Nov 5, 2015 | By Benedict

Audi Toolmaking, a division of the German automobile manufacturer, has produced a 3D printed replica of the Auto Union Type C, a Grand Prix racing car made by Auto Union in 1936. Audi’s 3D printed model, based on the iconic Silver Arrow, has been built in 1:2 scale but can still seat a “driver”.

The production of the 3D printed model race car saw Audi taking its 3D printing technology for a test drive. Whilst the replica Type C is not itself roadworthy, the company is now examining further uses for metal 3D printers. As well as potentially producing complex components using additive manufacturing technology, Audi is creating “important synergies” with other members of the Volkswagen Group, its parent company. The Volkswagen Group oversees 14 toolmaking units across nine countries, with several of these units planning to pool their resources in order to advance 3D printing technology for the entire group.

“We are pushing forward with new manufacturing technologies at Audi Toolmaking and at the Volkswagen Group,” said Prof. Dr. Hubert Waltl, Audi’s Board of Management Member for Production and Head of Toolmaking at the Volkswagen Group. “Together with partners in the area of research, we are constantly exploring the boundaries of new processes. One of our goals is to apply metal 3D printers in series production.”

Audi Toolmaking, in cooperation with other Volkswagen units, is seeking ways of implementing metallic 3D printing and sand-printing into the production of vehicles. The company has now used metal 3D printing to produce all the metallic parts of the Silver Arrow model "Auto Union Typ C" on a scale of 1:2.

Selective laser sintering was used to produce the model Auto Union Type C: layers of metallic powder, with a grain size of 15 to 40 thousandths of a millimetre (roughly half of the diameter of a human hair), were melted by a laser, one by one. The process therefore allows the production of components with complex geometries, which with conventional methods could either not be produced or only with great difficulties.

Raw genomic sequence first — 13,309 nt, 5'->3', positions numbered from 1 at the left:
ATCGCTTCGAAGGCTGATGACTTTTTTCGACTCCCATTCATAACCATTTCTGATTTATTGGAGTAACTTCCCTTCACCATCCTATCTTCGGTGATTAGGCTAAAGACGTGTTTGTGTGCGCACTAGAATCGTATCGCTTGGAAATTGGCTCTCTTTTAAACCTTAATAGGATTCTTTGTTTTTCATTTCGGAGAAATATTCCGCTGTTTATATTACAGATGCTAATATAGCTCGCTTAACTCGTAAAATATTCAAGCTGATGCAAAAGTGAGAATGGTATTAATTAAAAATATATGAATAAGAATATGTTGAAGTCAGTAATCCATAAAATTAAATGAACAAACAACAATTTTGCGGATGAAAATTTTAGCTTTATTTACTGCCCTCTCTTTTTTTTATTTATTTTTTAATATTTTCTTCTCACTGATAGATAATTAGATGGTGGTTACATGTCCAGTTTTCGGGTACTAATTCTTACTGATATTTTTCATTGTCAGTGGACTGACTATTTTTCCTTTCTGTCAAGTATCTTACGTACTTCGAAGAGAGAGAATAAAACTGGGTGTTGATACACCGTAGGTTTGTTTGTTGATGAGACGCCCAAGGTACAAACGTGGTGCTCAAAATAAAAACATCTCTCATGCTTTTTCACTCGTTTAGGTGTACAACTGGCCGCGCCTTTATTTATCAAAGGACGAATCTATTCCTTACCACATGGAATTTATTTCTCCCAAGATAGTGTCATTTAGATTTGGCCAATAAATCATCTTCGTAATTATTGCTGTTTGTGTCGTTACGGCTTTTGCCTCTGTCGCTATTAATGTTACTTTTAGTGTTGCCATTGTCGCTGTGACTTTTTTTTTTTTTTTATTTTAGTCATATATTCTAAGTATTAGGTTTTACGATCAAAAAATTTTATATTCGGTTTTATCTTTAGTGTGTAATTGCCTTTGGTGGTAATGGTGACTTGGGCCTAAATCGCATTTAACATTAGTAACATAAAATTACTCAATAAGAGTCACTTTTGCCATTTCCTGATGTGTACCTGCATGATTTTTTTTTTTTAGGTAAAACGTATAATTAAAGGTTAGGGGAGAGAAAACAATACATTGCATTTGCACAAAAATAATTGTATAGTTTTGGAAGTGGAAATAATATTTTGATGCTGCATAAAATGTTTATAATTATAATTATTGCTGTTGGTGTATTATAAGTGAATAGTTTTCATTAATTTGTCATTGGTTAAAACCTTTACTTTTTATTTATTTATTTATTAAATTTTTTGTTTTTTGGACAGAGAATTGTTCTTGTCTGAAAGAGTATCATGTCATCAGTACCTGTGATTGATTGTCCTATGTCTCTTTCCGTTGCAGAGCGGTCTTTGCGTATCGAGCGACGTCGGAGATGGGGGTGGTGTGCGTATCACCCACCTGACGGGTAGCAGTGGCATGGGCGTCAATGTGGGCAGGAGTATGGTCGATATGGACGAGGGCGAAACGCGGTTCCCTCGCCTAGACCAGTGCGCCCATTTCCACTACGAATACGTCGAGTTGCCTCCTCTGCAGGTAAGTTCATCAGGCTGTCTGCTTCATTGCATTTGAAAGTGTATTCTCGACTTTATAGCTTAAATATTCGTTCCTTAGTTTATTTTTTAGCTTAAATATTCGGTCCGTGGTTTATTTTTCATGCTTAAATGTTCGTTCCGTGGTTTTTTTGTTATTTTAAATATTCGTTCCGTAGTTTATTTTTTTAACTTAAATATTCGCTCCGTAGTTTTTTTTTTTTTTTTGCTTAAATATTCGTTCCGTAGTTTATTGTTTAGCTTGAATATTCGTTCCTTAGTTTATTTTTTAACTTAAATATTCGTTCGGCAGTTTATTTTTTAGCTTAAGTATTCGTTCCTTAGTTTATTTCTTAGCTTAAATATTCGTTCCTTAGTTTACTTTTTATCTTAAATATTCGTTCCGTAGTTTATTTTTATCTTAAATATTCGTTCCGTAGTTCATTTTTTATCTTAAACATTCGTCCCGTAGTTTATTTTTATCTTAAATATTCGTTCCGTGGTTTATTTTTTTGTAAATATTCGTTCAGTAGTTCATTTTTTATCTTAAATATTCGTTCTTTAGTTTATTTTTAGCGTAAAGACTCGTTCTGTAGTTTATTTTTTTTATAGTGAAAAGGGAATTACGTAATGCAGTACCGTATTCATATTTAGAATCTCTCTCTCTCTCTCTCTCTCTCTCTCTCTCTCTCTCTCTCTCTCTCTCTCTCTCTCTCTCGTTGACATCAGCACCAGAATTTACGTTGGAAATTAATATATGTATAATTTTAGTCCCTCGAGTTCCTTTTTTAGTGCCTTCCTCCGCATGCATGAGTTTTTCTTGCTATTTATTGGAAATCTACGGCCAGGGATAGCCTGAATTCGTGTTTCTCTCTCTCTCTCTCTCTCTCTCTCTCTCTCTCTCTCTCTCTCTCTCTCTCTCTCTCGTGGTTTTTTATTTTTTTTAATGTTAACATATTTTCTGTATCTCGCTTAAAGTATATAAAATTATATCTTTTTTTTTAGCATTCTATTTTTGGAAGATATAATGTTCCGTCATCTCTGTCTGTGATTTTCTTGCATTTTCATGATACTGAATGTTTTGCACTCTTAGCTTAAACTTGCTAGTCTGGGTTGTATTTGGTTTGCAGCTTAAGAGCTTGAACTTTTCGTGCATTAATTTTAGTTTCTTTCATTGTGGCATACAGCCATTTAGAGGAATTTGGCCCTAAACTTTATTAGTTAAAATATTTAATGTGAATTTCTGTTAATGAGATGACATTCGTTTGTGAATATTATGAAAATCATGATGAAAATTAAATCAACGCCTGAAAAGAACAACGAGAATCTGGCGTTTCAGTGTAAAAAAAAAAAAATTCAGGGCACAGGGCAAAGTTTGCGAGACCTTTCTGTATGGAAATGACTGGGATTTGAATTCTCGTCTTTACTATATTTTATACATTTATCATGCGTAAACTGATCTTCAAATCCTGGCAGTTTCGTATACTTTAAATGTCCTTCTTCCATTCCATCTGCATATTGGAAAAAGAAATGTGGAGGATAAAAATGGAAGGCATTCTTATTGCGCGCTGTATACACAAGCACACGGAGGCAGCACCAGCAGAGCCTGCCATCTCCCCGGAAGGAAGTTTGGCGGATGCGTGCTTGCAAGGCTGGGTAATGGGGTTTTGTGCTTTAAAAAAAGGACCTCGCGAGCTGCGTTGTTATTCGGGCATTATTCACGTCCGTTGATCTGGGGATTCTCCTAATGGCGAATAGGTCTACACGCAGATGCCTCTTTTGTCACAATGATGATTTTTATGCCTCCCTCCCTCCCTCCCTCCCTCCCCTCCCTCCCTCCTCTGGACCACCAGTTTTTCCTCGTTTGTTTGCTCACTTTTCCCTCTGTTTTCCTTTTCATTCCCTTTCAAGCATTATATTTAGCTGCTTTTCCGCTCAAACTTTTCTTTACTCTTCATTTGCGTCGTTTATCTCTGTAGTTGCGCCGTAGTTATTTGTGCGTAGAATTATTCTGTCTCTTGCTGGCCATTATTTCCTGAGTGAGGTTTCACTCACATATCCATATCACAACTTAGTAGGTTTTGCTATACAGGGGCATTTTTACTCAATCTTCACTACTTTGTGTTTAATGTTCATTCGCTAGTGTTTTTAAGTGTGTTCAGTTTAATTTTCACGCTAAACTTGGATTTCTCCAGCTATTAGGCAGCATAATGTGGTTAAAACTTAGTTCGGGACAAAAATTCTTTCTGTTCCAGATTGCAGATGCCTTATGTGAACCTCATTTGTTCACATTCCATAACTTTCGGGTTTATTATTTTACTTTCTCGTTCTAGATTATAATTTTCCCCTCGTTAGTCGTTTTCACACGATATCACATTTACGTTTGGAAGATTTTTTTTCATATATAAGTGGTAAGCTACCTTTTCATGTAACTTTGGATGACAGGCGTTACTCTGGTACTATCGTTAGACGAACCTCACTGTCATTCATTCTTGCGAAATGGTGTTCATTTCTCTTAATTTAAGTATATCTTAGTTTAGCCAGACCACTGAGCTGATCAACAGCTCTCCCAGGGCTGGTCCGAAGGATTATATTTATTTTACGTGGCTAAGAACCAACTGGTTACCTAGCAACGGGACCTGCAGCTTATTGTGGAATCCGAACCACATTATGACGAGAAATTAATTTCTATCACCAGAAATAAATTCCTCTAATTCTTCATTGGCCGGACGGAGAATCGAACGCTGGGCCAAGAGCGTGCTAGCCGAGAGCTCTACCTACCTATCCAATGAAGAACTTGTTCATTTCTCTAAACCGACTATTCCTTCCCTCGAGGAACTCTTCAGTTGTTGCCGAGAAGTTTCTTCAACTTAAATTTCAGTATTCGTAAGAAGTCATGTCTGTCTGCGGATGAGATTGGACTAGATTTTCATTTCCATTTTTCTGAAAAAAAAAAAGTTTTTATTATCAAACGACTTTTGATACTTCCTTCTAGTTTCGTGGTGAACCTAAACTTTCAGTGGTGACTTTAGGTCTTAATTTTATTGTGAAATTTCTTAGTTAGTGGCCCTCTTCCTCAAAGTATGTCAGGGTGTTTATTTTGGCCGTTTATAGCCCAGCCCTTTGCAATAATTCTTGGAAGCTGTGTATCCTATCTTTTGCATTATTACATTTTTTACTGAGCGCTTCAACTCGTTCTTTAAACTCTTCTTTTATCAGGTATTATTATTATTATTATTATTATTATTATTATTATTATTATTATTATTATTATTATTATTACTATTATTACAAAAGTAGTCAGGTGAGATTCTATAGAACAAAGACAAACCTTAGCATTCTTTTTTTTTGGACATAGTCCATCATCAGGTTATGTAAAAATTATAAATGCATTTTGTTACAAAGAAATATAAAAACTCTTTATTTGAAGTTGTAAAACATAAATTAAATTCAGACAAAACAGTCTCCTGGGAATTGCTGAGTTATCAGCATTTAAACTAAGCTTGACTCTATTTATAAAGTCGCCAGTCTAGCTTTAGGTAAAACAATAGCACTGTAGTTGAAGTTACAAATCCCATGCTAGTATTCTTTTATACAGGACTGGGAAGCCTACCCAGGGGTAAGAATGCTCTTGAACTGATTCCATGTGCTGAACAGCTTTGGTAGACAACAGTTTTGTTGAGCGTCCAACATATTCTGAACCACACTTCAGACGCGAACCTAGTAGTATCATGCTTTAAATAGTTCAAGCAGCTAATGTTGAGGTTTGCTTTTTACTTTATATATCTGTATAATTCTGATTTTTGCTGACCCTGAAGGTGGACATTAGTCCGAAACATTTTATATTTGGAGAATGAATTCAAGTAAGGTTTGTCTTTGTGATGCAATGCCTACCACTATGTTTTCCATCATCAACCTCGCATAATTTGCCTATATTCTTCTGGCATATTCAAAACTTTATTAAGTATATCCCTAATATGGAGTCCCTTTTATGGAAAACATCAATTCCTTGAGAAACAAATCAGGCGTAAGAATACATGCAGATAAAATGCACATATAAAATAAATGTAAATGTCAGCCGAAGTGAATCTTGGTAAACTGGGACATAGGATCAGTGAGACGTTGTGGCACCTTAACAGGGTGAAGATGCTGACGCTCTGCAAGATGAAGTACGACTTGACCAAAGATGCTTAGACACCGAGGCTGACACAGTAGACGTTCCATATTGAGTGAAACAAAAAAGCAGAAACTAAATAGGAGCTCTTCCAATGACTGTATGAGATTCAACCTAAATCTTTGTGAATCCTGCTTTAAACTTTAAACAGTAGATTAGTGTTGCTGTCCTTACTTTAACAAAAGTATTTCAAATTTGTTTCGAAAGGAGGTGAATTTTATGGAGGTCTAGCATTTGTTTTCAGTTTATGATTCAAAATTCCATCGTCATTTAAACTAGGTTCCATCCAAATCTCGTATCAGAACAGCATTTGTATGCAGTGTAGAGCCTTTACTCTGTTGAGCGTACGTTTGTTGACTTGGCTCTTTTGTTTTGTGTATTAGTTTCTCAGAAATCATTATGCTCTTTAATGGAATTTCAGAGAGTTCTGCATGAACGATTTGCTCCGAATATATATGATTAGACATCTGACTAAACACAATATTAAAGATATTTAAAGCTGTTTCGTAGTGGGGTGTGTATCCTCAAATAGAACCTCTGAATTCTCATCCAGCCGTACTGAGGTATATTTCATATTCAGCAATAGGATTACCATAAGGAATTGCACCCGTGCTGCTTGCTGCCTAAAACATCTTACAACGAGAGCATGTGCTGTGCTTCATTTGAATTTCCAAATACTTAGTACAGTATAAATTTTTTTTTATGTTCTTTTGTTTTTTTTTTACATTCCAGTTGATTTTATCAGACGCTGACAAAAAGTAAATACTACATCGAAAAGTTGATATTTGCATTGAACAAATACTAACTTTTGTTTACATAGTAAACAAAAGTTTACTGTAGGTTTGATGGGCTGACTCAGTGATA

The company are currently working on various additive projects using aluminium and steel, and can produce objects up to 240mm long and 200mm tall. The 3D printed components are of a higher density than equivalent parts made by die casting or hot forming.

The German manufacturer is not the first automobile company to implement 3D printing technology, nor is it the first to produce 3D printed scale models to demonstrate that technology on a small scale. A few weeks ago, we reported on Ford’s use of additive manufacturing techniques to produce prototypes for some of its vehicles, as well as its official 3D store, which offers authentic 3D printed scale models of its cars to download as STL files. With the 3D printed Auto Union Type C, Audi have become the latest car manufacturer to loudly publicise that they too have a foothold in the 3D printing industry.

The Type C was a racing car built by Auto Union in 1936. Auto Union, which later evolved into Audi, largely competed with fellow German manufacturer Mercedes Benz in races at the time. Between 1934 and 1939, the two companies’ recognisable Grand Prix motor racing cars were known affectionately as the “Silver Arrows”.



Posted in 3D Printing Application



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Skip wrote at 11/6/2015 2:09:06 PM:

Looks cool - The 3d Model is full of inaccuracies though...

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